If you have been reading and following my blog or Facebook page, you know I love yoga and have a regular practice. As a reader of this blog and others like it, you also understand that the toxic love we experience as a result of sociopath and emotional abuse results in layers of imbalance within our body and our minds. These imbalances are a direct result of the two major players that keep us in the relationship long after the abuse begins: the betrayal/trauma bond and cognitive dissonance.
Unfortunately, these major players don’t magically disappear once we are physically outside the relationship. In many cases, these two players become stronger and more powerful (probably because we expect answers that we never receive), leaving many of us overwhelmed with feelings of hopelessness, depression, and despair.
How do we bring balance back to our lives? How do we align our logic with our hearts? How do we end the ruminations, the blaming, and the shaming and stop allowing the doubts to creep into our conscious thoughts?
I believe yoga and meditation offer the most natural and holistic approach to bringing ourselves back into the balance we desperately need and deserve.
Yoga helps to align our conscious proprioception (body alignment and awareness of our physical bodies within our surroundings) and our unconscious proprioception (those conditioned patterns of thinking that we’re often too busy to observe also called “samskaras” in yoga philosophy).
When we practice yoga, the skeletal/muscular/neuro proprioceptors (sensory nerve endings throughout our bodies that naturally ignite when imbalance is sensed) are activated and nurtured. This concurrent activation of proprioceptors in our body and mind silently work to bring us back into balance.
Poses like tree pose and warrior 3 and twists and lunges…really all of the postures/asanas, because they all require us to pay attention to our body balance and alignment…work to balance both our conscious and unconscious proprioceptions.
Do you find that as amazing as I find it?
So committing to a regular yoga practice can naturally cure our addiction and our cognitive dissonance. Other ways yoga tackles imbalances and disease:
>>Internal organs are massaged
>>Nerves are toned
>>Respiration, energy, and vitality are restored
>>Mind relaxes and anxieties are released
>>Self-acceptance is encouraged
>>Body is purified from the inside
But you worry. You have fears. You’ve never tried yoga. You aren’t flexible. You think you’re too fat or too short or too uncoordinated to do yoga. Many believe yoga is just about moving our bodies and being flexible in our joints and in our limbs.
I’m here to tell you that none of those things matter once you’re on the mat.
First, yoga isn’t a sport or a competition of any kind. If you fear doing yoga because you think you won’t be good at it, ask yourself this:
“Can I breathe and move at the same time?”
If you answered “Yes” to this questions, then you will be fantastic at yoga.
At the heart of yoga is breath awareness. Yoga requires that we come into total and complete awareness of how we breathe, when we breathe, and when and if we stop breathing. Combine this mental and thoughtful awareness of our breath with movement of our limbs and core and one is doing yoga.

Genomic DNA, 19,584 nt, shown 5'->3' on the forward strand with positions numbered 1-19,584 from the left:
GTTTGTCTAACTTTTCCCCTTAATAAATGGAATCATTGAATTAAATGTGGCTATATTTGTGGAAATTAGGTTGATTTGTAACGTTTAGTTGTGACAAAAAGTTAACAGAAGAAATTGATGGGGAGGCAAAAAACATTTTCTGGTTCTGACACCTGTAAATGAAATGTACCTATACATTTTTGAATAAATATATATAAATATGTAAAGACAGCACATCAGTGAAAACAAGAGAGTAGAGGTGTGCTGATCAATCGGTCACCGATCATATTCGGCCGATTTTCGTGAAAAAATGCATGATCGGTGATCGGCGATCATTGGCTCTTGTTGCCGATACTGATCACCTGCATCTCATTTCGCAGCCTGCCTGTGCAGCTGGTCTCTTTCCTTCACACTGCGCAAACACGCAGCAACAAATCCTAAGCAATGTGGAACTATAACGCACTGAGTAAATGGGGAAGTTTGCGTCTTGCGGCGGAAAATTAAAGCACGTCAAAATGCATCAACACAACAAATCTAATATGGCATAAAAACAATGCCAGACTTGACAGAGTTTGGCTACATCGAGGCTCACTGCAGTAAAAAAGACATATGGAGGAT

It’s that easy.
Regardless of how flexible your body is when you begin practicing yoga, the healing benefits begin with your first practice as long as you do two things:
1. Focus on your breathing by paying attention to your inhales, your exhales, and when and if you stop breathing.
2. Maintain proper alignment of each pose by following the teacher’s cues and only going as deep as your body permits you to go…today.
Restorative yoga, Kripalu, Iyangar, or viniyoga styles are great options for anyone suffering from fibromyalgia, trauma, cognitive dissonance, and/or addiction. Beginner classes of most styles are also good options. Ideally, find a teacher who understands trauma and/or has yoga as therapy training.
For me, yoga is not a passing fad. I become certified as a yoga teacher later this summer. I love all of the gifts yoga has given to me and have a deep desire to bring those gifts to others.
To learn more about proprioception, read this!
[…] A little science behind why I recommend yoga to survivors of sociopath abuse. […]
Paula, when I lived in the valley I did a yoga class that left me feeling great, peaceful and relaxed. When I tried yoga in Long Beach a class literally made me sick to my stomach–quite a different effect. However to note the class in Long Beach was after the narc had reappeared in my life. I would like to find a yoga class that makes me feel like that first one I took. But there are so many different types of classes out there I don’t know where to begin. Given my history what kind of yoga class would you recommend for a beginner and for someone who has had emotional abuse in their life?
Restorative yoga, Kripalu, Iyangar, or viniyoga styles are great options for anyone suffering from fibromyalgia, trauma, cognitive dissonance, and/or addiction. Our tissues hold our stress and toxins. We must release those stresses and toxins at a gentle rate. We can’t rush it. Beginner classes of most styles are also good options. It’s best to find a teacher who understands trauma and/or has yoga as therapy training. Being in California, you’re at an advantage. Contact Ananda School of Yoga and Meditation in Northern California and ask if they can refer you to a teacher who has completed their yoga therapy program.
Reblogged this on A Yogini Transformed and commented:
Some people need to be convinced with a little science. I was once a sceptic, too, so I understand!